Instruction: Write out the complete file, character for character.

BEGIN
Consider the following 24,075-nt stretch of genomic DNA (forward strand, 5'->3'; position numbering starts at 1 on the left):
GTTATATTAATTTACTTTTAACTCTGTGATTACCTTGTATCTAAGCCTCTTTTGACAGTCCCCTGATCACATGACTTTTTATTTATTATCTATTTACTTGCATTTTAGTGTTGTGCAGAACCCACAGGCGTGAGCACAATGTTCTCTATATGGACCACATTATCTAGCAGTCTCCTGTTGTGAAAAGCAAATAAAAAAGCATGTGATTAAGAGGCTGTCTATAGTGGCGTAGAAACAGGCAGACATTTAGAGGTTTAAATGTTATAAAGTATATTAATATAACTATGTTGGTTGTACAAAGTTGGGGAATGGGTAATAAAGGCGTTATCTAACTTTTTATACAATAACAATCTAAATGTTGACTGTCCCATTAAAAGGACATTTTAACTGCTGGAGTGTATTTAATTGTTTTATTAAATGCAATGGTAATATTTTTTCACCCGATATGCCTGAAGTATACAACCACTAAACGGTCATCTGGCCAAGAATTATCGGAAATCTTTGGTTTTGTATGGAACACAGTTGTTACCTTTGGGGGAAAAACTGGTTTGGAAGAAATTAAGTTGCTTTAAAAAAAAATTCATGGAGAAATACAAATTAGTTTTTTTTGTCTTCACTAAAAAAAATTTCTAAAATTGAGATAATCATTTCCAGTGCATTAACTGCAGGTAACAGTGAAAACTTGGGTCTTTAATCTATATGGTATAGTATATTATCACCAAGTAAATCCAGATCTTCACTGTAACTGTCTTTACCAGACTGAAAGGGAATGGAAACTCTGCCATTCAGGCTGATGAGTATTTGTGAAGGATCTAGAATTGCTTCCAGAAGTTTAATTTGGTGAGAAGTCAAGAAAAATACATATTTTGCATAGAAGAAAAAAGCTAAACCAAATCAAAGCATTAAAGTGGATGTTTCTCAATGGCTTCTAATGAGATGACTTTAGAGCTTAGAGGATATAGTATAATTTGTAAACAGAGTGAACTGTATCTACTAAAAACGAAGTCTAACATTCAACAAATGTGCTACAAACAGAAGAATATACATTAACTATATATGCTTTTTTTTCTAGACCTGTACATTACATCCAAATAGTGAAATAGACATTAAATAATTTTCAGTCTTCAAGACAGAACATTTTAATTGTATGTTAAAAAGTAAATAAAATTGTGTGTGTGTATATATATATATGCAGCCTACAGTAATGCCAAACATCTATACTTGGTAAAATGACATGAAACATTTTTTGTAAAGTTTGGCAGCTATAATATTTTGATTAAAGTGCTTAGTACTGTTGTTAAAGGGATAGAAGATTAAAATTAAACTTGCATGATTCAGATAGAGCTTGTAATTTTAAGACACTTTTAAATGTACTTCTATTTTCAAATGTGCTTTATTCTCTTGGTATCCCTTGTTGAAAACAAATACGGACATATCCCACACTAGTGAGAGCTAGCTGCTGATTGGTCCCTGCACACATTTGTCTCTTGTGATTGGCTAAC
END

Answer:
Consider the following 24,075-nt stretch of genomic DNA (forward strand, 5'->3'; position numbering starts at 1 on the left):
GTTATATTAATTTACTTTTAACTCTGTGATTACCTTGTATCTAAGCCTCTTTTGACAGTCCCCTGATCACATGACTTTTTATTTATTATCTATTTACTTGCATTTTAGTGTTGTGCAGAACCCACAGGCGTGAGCACAATGTTCTCTATATGGACCACATTATCTAGCAGTCTCCTGTTGTGAAAAGCAAATAAAAAAGCATGTGATTAAGAGGCTGTCTATAGTGGCGTAGAAACAGGCAGACATTTAGAGGTTTAAATGTTATAAAGTATATTAATATAACTATGTTGGTTGTACAAAGTTGGGGAATGGGTAATAAAGGCGTTATCTAACTTTTTATACAATAACAATCTAAATGTTGACTGTCCCATTAAAAGGACATTTTAACTGCTGGAGTGTATTTAATTGTTTTATTAAATGCAATGGTAATATTTTTTCACCCGATATGCCTGAAGTATACAACCACTAAACGGTCATCTGGCCAAGAATTATCGGAAATCTTTGGTTTTGTATGGAACACAGTTGTTACCTTTGGGGGAAAAACTGGTTTGGAAGAAATTAAGTTGCTTTAAAAAAAAATTCATGGAGAAATACAAATTAGTTTTTTTTGTCTTCACTAAAAAAAATTTCTAAAATTGAGATAATCATTTCCAGTGCATTAACTGCAGGTAACAGTGAAAACTTGGGTCTTTAATCTATATGGTATAGTATATTATCACCAAGTAAATCCAGATCTTCACTGTAACTGTCTTTACCAGACTGAAAGGGAATGGAAACTCTGCCATTCAGGCTGATGAGTATTTGTGAAGGATCTAGAATTGCTTCCAGAAGTTTAATTTGGTGAGAAGTCAAGAAAAATACATATTTTGCATAGAAGAAAAAAGCTAAACCAAATCAAAGCATTAAAGTGGATGTTTCTCAATGGCTTCTAATGAGATGACTTTAGAGCTTAGAGGATATAGTATAATTTGTAAACAGAGTGAACTGTATCTACTAAAAACGAAGTCTAACATTCAACAAATGTGCTACAAACAGAAGAATATACATTAACTATATATGCTTTTTTTTCTAGACCTGTACATTACATCCAAATAGTGAAATAGACATTAAATAATTTTCAGTCTTCAAGACAGAACATTTTAATTGTATGTTAAAAAGTAAATAAAATTGTGTGTGTGTATATATATATATGCAGCCTACAGTAATGCCAAACATCTATACTTGGTAAAATGACATGAAACATTTTTTGTAAAGTTTGGCAGCTATAATATTTTGATTAAAGTGCTTAGTACTGTTGTTAAAGGGATAGAAGATTAAAATTAAACTTGCATGATTCAGATAGAGCTTGTAATTTTAAGACACTTTTAAATGTACTTCTATTTTCAAATGTGCTTTATTCTCTTGGTATCCCTTGTTGAAAACAAATACGGACATATCCCACACTAGTGAGAGCTAGCTGCTGATTGGTCCCTGCACACATTTGTCTCTTGTGATTGGCTAAC